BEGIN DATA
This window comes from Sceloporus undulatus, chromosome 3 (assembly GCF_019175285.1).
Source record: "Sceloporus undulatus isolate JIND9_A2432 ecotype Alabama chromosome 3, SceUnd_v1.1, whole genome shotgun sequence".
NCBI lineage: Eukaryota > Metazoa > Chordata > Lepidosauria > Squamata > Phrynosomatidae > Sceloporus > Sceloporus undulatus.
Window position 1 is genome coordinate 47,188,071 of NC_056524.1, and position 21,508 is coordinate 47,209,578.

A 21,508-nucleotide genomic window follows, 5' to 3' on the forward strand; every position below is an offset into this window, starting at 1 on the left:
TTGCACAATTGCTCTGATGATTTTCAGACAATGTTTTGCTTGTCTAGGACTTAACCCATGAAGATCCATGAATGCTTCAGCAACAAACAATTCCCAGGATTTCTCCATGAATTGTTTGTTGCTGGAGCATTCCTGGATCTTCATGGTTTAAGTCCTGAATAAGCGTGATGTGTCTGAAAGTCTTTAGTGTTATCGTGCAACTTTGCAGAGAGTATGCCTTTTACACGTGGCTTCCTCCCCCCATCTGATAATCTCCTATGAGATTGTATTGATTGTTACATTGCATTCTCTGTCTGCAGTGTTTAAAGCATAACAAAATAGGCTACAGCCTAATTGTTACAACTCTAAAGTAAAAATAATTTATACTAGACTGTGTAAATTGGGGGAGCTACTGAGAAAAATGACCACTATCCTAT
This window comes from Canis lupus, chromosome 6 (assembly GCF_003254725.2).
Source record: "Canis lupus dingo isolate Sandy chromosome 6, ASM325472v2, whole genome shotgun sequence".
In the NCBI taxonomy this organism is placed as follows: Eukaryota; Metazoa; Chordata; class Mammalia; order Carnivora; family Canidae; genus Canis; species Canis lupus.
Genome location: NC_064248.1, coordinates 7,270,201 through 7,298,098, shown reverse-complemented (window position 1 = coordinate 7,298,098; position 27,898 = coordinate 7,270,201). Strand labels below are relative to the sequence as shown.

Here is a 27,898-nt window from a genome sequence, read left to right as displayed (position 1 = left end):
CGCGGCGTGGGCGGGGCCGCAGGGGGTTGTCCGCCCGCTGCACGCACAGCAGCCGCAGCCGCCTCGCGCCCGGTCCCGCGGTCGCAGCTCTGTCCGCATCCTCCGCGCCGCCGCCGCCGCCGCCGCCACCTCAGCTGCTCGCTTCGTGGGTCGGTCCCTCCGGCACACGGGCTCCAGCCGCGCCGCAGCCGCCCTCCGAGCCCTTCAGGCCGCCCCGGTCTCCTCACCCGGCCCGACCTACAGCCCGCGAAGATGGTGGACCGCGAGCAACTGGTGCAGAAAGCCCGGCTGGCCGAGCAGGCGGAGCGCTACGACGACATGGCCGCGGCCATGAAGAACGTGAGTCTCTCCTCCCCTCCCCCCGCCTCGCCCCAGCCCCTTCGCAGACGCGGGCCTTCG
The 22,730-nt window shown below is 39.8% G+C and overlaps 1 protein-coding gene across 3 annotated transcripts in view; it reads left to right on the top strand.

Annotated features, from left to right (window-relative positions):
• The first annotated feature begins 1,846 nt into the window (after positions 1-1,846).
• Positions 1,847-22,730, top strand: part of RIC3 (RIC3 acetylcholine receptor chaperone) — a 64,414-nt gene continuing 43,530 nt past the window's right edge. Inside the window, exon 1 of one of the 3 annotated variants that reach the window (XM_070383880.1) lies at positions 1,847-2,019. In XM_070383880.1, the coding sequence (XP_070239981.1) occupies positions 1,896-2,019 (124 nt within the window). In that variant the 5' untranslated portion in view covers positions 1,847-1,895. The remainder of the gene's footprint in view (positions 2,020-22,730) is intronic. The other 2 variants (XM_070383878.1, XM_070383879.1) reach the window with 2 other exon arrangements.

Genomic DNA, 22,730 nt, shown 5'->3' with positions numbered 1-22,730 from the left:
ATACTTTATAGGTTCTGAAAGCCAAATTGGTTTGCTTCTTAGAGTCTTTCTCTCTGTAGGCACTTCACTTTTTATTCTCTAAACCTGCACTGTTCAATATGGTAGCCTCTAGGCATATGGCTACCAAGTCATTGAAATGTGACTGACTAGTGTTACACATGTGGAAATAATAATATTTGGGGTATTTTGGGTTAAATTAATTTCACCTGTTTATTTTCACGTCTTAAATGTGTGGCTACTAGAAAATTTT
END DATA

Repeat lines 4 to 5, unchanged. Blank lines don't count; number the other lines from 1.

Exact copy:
Window position 1 is genome coordinate 47,188,071 of NC_056524.1, and position 21,508 is coordinate 47,209,578.

A 21,508-nucleotide genomic window follows, 5' to 3' on the forward strand; every position below is an offset into this window, starting at 1 on the left: